Matthew Hamparian and his husband Brian Lawrence have been together for over 18 years and live in Columbus, Ohio. "We had talked about children for a long time," shared Matthew. They were inspired by the show "The Fosters," and watched it regularly as one of the staffers of the show was a friend of Brian's. In one of the episodes, Matthew remembers a conversation between a foster child and the biological child of his foster parents. The foster child asks if he was okay with the fact that he had to share his home with foster siblings. He responds that he is okay with it, because he and his family have enough of everything.

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Terrell and Jarius need your help. Earlier this week they were made aware of an act of discrimination against a male transgender student at Johnson High School in Gainesville, Georgia

"Dex Frier was elected by the student body to run for prom king but is now facing backlash from the school's administration," shared the dads via their Instagram. "The school's Superintendent is forcing Dex to either run as prom queen or not run at all. This is very unjust and does NOT reflect the opinion of the parents nor the students."

Watch their video below:

Dex, 17, who came out identifying as male in his sophomore year, spoke with Gainsville Times about being nominated by the student body. "Frier said he kept his emotions in check while at school, but 'the moment I got home, I immediately started crying. I've never been shown so much support before,' Frier added."

He was later informed by school officials that his name had been withdrawn and he could only run in the prom queen ballot.

Sadly, there have been rival petitions started in support of Dex's nomination being withdrawn, and he's received backlash from those who believe he shouldn't be able to run.

Although Terrell and Jarius do not know Dex personally, they were made aware of what was happening through Jarius co-worker who is a parent at the school. "He's such a brave kid and is standing firm in his beliefs, and we should support him," said Jarius.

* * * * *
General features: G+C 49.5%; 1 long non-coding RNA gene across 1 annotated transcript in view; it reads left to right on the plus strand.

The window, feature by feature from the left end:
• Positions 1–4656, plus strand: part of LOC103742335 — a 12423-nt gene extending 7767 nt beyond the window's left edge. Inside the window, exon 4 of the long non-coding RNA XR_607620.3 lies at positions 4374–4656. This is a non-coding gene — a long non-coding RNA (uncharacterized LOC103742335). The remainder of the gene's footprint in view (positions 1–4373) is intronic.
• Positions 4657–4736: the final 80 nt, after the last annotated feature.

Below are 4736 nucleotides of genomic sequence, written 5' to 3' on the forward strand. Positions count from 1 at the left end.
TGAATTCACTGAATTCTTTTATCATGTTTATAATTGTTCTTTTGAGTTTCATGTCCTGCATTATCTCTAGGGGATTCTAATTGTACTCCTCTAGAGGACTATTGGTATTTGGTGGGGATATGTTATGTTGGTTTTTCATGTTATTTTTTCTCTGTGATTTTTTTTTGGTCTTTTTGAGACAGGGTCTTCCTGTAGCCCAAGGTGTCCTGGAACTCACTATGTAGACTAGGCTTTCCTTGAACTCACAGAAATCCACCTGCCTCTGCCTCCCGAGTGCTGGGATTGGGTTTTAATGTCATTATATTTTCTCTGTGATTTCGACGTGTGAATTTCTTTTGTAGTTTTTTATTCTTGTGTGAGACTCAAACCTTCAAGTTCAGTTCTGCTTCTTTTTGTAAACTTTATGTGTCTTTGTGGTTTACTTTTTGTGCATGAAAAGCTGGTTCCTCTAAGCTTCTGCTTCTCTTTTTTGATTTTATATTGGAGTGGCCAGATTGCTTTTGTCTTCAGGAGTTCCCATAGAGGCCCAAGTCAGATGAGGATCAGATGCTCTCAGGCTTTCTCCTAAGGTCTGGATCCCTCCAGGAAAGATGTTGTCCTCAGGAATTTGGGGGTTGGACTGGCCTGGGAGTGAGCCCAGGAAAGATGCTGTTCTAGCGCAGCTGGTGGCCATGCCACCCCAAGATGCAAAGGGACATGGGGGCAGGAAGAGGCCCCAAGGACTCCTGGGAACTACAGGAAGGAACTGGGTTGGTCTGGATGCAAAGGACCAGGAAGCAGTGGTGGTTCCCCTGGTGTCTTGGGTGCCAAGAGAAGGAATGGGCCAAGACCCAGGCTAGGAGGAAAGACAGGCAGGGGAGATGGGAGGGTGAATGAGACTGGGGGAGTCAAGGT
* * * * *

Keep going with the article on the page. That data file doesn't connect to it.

These dads are asking all of us to take a minute and sign this petition and share with friends and family, or anyone you think could help.

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Gay Single Dads Defend Andy Cohen's Right to Be on Grindr

After the Internet rushed to judge Andy Cohen for signing onto Grindr a couple of weeks after welcoming his newborn son home, fellow single gay dads rushed to his defense.

Last week, we wrote a post about reports that "What What Happens Live" host Andy Cohen had been "spotted" on gay dating app Grindr several weeks after welcoming a newborn into his home. This has some of his followers on social media all worked up"

"Get off Grindr and start being a dad," said one follower who appeared to think single parents must take a vow of celibacy the minute they start changing diapers. "You're sad, that kid has no chance," said another.

Well, suffice it to say that this judgment from people who are presumably not single gay dads of Andy Cohen certainly struck a nerve with our gay dad audience! We received well over 100 comments on this post on Facebook, the vast majority of them coming to Cohen's defense. We caught up with two fellow single gay dads to find out why the story struck a nerve.

"We don't have to live like monks!"

One of the most liked comments on our piece came from Owen Lonzar, who wrote the following:

"I have always been a good single father to my biological son who came to live with me when he was 7 years old. He is now 25 years old and we are very close. I used Grindr and dated while he lived with me. I never had anyone sleep over and he certainly never saw some man he didn't know hanging around my home. Single parents have to date responsibly and with sensitivity to their child but that doesn't mean they have to live like monks!"